Ohio History Journal

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David Zeisberger Centennial

David Zeisberger Centennial.                173


signified his great satisfaction and comfort when his Indian brethren,

who watched with the dying saint, sang some of the Delaware hymns

for the dying, which he had rendered into their vernacular years ago.

And thus on the afternoon of November 17th he fell asleep amid

the prayers of his brethren and the singing of his converts, after the

benediction had been spoken in the name of the church.

On the following Sunday, at noon, after funeral sermons in Eng-

lish and in German, interpreted into the Delaware vernacular, three of

his Indian brethren and three of his white brethren bore his body to the

near Goshen God's-Acre, followed by a large concourse of the inhabi-

tants of the vicinity. There they buried him, one hundred years ago this

very hour. And to-day his name is more alive than ever in the memory

and esteem of the people of Ohio, and of this neighborhood, as every-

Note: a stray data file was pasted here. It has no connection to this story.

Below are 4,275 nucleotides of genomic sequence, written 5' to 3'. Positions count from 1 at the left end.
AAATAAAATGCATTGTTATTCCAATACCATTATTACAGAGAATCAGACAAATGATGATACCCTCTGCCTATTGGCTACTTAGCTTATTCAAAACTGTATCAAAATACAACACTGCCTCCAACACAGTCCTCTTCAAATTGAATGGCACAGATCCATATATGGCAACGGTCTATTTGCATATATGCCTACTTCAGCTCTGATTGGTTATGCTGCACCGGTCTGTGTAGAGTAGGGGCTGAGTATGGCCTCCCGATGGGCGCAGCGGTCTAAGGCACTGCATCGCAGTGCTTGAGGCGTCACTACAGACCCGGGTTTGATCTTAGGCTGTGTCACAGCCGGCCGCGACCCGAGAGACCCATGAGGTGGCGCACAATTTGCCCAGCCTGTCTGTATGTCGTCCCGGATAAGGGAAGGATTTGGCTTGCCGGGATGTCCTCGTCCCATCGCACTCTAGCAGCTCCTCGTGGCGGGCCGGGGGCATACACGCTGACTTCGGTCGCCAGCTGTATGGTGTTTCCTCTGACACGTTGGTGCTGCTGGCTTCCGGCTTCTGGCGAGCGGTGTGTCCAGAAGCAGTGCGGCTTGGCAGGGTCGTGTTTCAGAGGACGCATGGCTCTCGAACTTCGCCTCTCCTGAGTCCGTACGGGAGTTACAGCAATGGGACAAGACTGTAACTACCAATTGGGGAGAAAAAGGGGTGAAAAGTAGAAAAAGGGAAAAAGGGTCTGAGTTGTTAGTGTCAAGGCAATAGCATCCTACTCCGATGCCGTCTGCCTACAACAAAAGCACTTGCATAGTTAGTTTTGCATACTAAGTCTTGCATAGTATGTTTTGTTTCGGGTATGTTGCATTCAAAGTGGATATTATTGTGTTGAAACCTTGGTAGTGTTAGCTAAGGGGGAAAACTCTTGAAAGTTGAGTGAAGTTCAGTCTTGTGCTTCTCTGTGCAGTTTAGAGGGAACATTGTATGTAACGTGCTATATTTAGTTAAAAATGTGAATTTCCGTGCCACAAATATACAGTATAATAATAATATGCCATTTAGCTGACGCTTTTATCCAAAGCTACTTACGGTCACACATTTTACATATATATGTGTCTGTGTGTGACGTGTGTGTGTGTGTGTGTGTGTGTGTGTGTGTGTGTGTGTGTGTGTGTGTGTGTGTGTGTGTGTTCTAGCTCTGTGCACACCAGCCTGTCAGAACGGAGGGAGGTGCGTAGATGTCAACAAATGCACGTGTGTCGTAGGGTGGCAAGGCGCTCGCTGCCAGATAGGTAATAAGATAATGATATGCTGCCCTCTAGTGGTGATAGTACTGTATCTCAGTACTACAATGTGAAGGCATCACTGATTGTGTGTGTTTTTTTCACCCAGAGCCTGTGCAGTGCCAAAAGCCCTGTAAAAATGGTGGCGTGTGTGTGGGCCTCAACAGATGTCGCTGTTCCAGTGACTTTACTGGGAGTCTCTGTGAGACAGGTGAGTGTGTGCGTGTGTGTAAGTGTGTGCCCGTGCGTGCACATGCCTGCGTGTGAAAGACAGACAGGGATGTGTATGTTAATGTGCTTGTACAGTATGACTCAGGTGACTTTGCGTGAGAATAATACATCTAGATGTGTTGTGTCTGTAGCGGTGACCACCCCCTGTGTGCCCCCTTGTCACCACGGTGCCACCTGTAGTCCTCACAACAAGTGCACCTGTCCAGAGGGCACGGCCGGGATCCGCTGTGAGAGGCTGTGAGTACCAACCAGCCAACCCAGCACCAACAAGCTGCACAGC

where in the world where men value apostolic love and fidelity to Christ

and to those for whom Christ lived and died.




The following is the Poem written by Judge J. W. Yeagley

and read by Miss Bertha Kelly at the celebration of the Centen-

nial of the death of Zeisberger at the New Philadelphia Opera

House, November 20, 1908.


Close by a placid river's shore,

Near where its waters lave

The sylvan banks that fringe a plain,

I saw an ancient grave.


And by it rose a monument,

On which thereon was traced

The name of one who toils endured,

And many dangers faced.


The name of one who came from far,

Who crossed the ocean wave,

That he might be an instrument

The red man's soul to save:


Might make his home in wilderness,

And teach the savage rude

The mission true of human life,

And all it does include:


Might tell him of the loving One,

Who loves his creatures all,